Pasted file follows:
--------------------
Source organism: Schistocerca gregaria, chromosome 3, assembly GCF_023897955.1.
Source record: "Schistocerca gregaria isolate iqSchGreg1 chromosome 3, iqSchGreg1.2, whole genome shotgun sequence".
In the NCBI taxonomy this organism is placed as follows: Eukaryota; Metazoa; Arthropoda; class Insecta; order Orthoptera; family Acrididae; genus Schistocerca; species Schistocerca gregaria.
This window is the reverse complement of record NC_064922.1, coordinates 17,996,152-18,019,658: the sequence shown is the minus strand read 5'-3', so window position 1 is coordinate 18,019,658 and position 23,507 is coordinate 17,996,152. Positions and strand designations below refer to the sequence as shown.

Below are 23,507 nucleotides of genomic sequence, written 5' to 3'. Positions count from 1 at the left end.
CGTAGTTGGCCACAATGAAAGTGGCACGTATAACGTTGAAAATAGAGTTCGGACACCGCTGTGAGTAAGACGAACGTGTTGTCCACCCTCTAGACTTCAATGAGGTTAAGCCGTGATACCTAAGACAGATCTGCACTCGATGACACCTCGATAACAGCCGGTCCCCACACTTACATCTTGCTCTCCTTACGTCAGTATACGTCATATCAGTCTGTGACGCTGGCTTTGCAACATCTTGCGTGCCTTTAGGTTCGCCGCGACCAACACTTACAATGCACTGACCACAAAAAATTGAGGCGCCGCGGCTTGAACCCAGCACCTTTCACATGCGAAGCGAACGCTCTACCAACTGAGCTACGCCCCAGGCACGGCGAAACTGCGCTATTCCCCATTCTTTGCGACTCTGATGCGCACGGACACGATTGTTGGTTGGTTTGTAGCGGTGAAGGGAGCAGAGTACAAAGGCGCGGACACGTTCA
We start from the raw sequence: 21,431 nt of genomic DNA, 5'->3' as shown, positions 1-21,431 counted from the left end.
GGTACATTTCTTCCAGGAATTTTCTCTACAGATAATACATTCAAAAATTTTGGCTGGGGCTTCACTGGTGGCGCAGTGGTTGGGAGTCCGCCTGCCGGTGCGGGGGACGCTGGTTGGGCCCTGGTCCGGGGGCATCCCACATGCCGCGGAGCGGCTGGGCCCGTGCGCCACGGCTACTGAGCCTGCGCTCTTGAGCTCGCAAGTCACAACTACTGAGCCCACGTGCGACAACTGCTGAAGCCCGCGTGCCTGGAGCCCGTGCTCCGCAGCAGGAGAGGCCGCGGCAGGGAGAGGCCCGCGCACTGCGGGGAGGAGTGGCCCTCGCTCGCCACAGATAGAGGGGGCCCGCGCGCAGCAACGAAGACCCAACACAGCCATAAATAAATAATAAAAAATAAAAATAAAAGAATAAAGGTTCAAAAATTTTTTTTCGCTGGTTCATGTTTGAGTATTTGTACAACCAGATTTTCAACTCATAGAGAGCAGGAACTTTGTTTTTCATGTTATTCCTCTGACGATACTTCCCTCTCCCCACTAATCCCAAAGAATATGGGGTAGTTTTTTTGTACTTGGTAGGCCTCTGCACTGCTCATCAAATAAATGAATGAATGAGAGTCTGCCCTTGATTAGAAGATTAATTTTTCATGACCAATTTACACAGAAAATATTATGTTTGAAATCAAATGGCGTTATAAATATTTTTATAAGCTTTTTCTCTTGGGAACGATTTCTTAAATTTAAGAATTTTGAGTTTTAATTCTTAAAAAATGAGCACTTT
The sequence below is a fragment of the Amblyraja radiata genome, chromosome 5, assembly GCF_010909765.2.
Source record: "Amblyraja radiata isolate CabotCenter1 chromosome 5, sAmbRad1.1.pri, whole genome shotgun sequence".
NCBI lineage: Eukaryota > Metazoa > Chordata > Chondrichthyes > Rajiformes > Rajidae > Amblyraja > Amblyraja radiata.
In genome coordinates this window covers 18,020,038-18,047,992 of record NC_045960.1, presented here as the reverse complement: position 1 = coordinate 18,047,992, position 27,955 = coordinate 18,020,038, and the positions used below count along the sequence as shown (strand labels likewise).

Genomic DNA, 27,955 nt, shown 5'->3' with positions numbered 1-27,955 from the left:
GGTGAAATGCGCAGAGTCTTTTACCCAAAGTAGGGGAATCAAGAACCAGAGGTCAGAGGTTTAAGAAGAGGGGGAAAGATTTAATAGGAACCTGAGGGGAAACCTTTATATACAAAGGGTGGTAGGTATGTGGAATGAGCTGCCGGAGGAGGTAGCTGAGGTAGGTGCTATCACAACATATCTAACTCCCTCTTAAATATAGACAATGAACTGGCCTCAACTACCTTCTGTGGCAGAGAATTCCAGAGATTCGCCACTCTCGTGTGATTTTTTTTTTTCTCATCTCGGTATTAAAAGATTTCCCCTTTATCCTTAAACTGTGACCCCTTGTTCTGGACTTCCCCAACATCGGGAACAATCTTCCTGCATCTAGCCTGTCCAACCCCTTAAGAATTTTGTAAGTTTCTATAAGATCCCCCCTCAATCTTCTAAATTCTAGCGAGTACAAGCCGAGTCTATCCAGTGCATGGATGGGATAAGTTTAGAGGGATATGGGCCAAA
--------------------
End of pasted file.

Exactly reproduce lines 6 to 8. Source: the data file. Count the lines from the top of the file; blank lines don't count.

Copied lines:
CGTAGTTGGCCACAATGAAAGTGGCACGTATAACGTTGAAAATAGAGTTCGGACACCGCTGTGAGTAAGACGAACGTGTTGTCCACCCTCTAGACTTCAATGAGGTTAAGCCGTGATACCTAAGACAGATCTGCACTCGATGACACCTCGATAACAGCCGGTCCCCACACTTACATCTTGCTCTCCTTACGTCAGTATACGTCATATCAGTCTGTGACGCTGGCTTTGCAACATCTTGCGTGCCTTTAGGTTCGCCGCGACCAACACTTACAATGCACTGACCACAAAAAATTGAGGCGCCGCGGCTTGAACCCAGCACCTTTCACATGCGAAGCGAACGCTCTACCAACTGAGCTACGCCCCAGGCACGGCGAAACTGCGCTATTCCCCATTCTTTGCGACTCTGATGCGCACGGACACGATTGTTGGTTGGTTTGTAGCGGTGAAGGGAGCAGAGTACAAAGGCGCGGACACGTTCA
We start from the raw sequence: 21,431 nt of genomic DNA, 5'->3' as shown, positions 1-21,431 counted from the left end.
GGTACATTTCTTCCAGGAATTTTCTCTACAGATAATACATTCAAAAATTTTGGCTGGGGCTTCACTGGTGGCGCAGTGGTTGGGAGTCCGCCTGCCGGTGCGGGGGACGCTGGTTGGGCCCTGGTCCGGGGGCATCCCACATGCCGCGGAGCGGCTGGGCCCGTGCGCCACGGCTACTGAGCCTGCGCTCTTGAGCTCGCAAGTCACAACTACTGAGCCCACGTGCGACAACTGCTGAAGCCCGCGTGCCTGGAGCCCGTGCTCCGCAGCAGGAGAGGCCGCGGCAGGGAGAGGCCCGCGCACTGCGGGGAGGAGTGGCCCTCGCTCGCCACAGATAGAGGGGGCCCGCGCGCAGCAACGAAGACCCAACACAGCCATAAATAAATAATAAAAAATAAAAATAAAAGAATAAAGGTTCAAAAATTTTTTTTCGCTGGTTCATGTTTGAGTATTTGTACAACCAGATTTTCAACTCATAGAGAGCAGGAACTTTGTTTTTCATGTTATTCCTCTGACGATACTTCCCTCTCCCCACTAATCCCAAAGAATATGGGGTAGTTTTTTTGTACTTGGTAGGCCTCTGCACTGCTCATCAAATAAATGAATGAATGAGAGTCTGCCCTTGATTAGAAGATTAATTTTTCATGACCAATTTACACAGAAAATATTATGTTTGAAATCAAATGGCGTTATAAATATTTTTATAAGCTTTTTCTCTTGGGAACGATTTCTTAAATTTAAGAATTTTGAGTTTTAATTCTTAAAAAATGAGCACTTT